too much chest work?
- 10-25-2010, 02:05 PM
too much chest work?
On my chest days I do my regular 5x5 of bench with weight increments increasing every workout, I then do machine flyes 2 sets 8 reps first 6 reps 2nd heavy as possible for a really good stretch, then I do machine decline 2 sets heavy as possible 8 reps first 6 reps second for shaping bottom of chest. And then I recently added bench press *******s 2 sets 8 reps first 6 reps second heavy as possible because I've heard that this adds massive strength to ur flat bench. My goal is not so much size even tho I do want more my goal is more strength on flat bench my 1 rep max is currently 285 I wanna hit 315 by the end of this year. Am I over working? And if so what should I remove so that I can keep the *******s for the strength increase
- 10-25-2010, 04:41 PM
No you are not doing too much. However your workout is certainly missing an incline movement. If you want to get stronger at flat bench I recommend DB flat bench.
- 10-25-2010, 06:28 PM
10-25-2010, 09:01 PM
DB and BB flat bench are two totally different things. i can do 115 pound DB for a good month then go back on barbell and ive lost about 15 pounds on bench. what i am currently doing is every other week doing BB then DB alternating. week 1 BB, week 2 DB ...etc. so far i like it
Iron Forged Nutrition Rep
use code "R1balla" to receive a discount
10-25-2010, 09:20 PM
5x5's success is really in its abriviated format. Adding all that additional work may not be helpful. If you do not see gains, try cutting back.
10-25-2010, 09:49 PM
Rows and Overhead Presses are critical for maintaining proper muscle balances. Progressively increasing your #'s in these exercises will reflect in your performance on each individual exercise. Basically, get strong in your OH Presses and you'll see you'll be able to bench more and so on and so forth.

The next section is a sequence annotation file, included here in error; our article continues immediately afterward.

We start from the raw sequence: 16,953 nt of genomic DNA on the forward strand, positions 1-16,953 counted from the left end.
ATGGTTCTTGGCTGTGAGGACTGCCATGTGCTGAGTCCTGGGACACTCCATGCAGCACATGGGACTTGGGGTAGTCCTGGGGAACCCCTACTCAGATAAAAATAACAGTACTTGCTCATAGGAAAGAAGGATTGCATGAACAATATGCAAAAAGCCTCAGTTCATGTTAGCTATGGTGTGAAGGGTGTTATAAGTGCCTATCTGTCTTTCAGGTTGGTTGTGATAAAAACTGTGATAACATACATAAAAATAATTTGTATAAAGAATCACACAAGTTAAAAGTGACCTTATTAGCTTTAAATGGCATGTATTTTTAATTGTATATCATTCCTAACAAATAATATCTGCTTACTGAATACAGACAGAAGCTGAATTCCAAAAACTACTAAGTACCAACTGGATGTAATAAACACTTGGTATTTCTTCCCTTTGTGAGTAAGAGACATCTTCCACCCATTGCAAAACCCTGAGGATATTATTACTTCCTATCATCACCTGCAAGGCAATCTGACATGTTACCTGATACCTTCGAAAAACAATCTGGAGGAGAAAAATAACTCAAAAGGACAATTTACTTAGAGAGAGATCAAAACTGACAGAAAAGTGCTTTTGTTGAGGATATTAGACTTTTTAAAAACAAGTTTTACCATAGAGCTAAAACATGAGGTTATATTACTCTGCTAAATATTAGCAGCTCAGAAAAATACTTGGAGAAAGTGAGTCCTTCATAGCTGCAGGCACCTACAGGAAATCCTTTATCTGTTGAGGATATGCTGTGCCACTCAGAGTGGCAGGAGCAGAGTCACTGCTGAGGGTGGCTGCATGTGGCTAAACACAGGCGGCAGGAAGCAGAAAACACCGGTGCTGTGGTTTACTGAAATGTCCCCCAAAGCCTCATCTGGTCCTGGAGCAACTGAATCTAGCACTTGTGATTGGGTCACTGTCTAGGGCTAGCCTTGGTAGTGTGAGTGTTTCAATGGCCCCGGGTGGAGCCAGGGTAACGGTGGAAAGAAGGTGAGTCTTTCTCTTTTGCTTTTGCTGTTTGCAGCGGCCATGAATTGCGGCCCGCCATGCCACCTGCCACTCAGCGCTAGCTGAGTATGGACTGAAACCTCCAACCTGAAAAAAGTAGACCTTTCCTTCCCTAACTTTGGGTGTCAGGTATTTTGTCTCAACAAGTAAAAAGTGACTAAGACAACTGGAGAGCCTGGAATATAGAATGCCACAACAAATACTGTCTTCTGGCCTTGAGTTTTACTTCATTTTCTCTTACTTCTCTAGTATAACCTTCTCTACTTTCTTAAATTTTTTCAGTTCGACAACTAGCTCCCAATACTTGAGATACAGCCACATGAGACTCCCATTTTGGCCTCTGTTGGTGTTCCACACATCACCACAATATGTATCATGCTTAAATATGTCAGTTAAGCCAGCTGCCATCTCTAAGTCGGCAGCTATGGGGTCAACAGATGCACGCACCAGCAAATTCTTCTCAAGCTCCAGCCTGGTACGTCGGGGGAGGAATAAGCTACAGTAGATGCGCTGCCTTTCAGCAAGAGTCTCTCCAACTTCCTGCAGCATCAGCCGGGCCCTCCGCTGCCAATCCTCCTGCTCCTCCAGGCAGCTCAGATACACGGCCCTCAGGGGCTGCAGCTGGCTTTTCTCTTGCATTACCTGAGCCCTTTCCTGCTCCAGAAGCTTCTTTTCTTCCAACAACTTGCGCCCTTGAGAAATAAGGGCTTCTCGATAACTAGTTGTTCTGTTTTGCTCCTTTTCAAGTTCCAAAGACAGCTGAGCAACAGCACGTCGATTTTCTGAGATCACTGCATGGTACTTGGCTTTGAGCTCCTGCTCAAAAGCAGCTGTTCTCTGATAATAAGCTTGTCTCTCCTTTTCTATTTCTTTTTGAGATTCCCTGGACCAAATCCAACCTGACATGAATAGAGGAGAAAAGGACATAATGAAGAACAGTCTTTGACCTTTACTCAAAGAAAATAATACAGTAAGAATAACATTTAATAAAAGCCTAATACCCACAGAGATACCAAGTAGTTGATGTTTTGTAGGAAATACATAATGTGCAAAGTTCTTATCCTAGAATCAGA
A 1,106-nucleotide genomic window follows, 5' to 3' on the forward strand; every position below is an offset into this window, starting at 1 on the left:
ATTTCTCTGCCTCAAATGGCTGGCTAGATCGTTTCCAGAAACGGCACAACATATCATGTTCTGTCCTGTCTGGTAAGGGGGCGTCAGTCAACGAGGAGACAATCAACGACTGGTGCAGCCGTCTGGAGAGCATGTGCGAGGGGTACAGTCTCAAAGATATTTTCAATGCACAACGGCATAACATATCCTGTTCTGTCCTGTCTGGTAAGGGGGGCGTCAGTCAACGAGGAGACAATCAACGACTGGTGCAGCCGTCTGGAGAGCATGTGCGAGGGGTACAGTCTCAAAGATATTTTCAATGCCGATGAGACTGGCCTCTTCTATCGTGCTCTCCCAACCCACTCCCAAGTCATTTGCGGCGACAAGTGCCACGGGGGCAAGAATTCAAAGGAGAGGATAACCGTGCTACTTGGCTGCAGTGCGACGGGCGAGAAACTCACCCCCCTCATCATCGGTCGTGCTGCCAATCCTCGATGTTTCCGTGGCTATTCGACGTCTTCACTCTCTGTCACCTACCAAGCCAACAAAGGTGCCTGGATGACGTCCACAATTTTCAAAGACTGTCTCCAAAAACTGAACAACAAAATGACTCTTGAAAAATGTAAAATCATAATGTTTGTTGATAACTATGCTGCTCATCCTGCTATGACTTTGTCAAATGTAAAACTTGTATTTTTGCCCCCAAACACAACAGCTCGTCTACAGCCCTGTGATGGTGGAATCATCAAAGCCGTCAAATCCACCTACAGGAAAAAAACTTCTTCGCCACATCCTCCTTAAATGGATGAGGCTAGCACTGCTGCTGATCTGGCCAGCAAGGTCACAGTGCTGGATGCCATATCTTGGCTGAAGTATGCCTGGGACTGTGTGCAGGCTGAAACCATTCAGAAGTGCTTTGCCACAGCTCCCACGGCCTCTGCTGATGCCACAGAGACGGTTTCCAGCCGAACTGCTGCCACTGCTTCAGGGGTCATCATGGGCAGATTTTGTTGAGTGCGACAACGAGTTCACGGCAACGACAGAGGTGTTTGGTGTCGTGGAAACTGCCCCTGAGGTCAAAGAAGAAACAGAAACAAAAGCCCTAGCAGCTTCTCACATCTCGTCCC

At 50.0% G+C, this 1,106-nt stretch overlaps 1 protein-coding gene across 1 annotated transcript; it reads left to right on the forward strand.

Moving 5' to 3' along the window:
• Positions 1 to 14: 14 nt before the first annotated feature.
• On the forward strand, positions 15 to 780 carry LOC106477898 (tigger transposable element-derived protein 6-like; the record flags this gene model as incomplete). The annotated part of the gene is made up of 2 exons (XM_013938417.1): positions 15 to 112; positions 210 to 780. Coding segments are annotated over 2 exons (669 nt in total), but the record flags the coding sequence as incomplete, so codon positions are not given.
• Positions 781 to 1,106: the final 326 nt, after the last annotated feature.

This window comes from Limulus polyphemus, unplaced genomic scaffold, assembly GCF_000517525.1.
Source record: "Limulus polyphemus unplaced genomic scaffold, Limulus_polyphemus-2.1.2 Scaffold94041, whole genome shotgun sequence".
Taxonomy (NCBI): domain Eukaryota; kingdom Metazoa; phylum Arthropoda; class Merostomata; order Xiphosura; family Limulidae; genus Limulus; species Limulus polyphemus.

10-26-2010, 12:21 AM
Well since I started implementing these other workouts I have noticed a change in overall shape and size of my chest and I can control the pecs a lot better
10-28-2010, 03:22 PM
11-03-2010, 04:51 PM
I've taken into consideration what was said about my lack of incline movement. I have decided to replace my machine flyes with incline dumbell flyes. Is this a good idea?
11-03-2010, 05:03 PM
You're worried about strength and you add in DB flys? If you want a bigger bench, then you need to add in a lot of heavy back and tricep movements while diligently attacking your rear delt/mid-trap region.
M.Ed. Ex Phys
11-03-2010, 07:57 PM
I want a bigger bench but I also want to adequately work my chest. I don't want any part lagging behinfd
11-03-2010, 07:58 PM
11-03-2010, 08:19 PM
11-03-2010, 08:29 PM
11-03-2010, 08:38 PM
11-03-2010, 08:41 PM
11-03-2010, 11:00 PM
11-04-2010, 12:12 AM
11-04-2010, 01:27 AM
break the BP into different parts.
like the first part of the lift, when the bar is comming off your chest you can use a wider grip than normal to work it.
for the middle portion you can do board presses depending on where you get stuck
for lock out you can do floor preses.
of course assistance exercises like rows / dips n other crap will help the BP.
Serious Nutrition Solutions
11-04-2010, 09:04 AM
11-04-2010, 09:27 AM
Your not training for strength like you say you want to. Break your workouts up into max effort days and dynamic movement days. Its kinda like politics...if you try to make both parties happy, you will fail. Either go with the left or the right. That way atleast some people are happy. With that said, concentrate on getting strong OR building well shaped muscles. I feel that kettle bell exercises carry over nicely for me...something to consider.
11-04-2010, 09:39 AM
I also find that when i return to muscle building routine, im bigger than i was before and more dense. I can also workout with heavier weights than before. Cycle your training like 6 months PL and 6 month BB if you would like and i think you will be very happy with the results!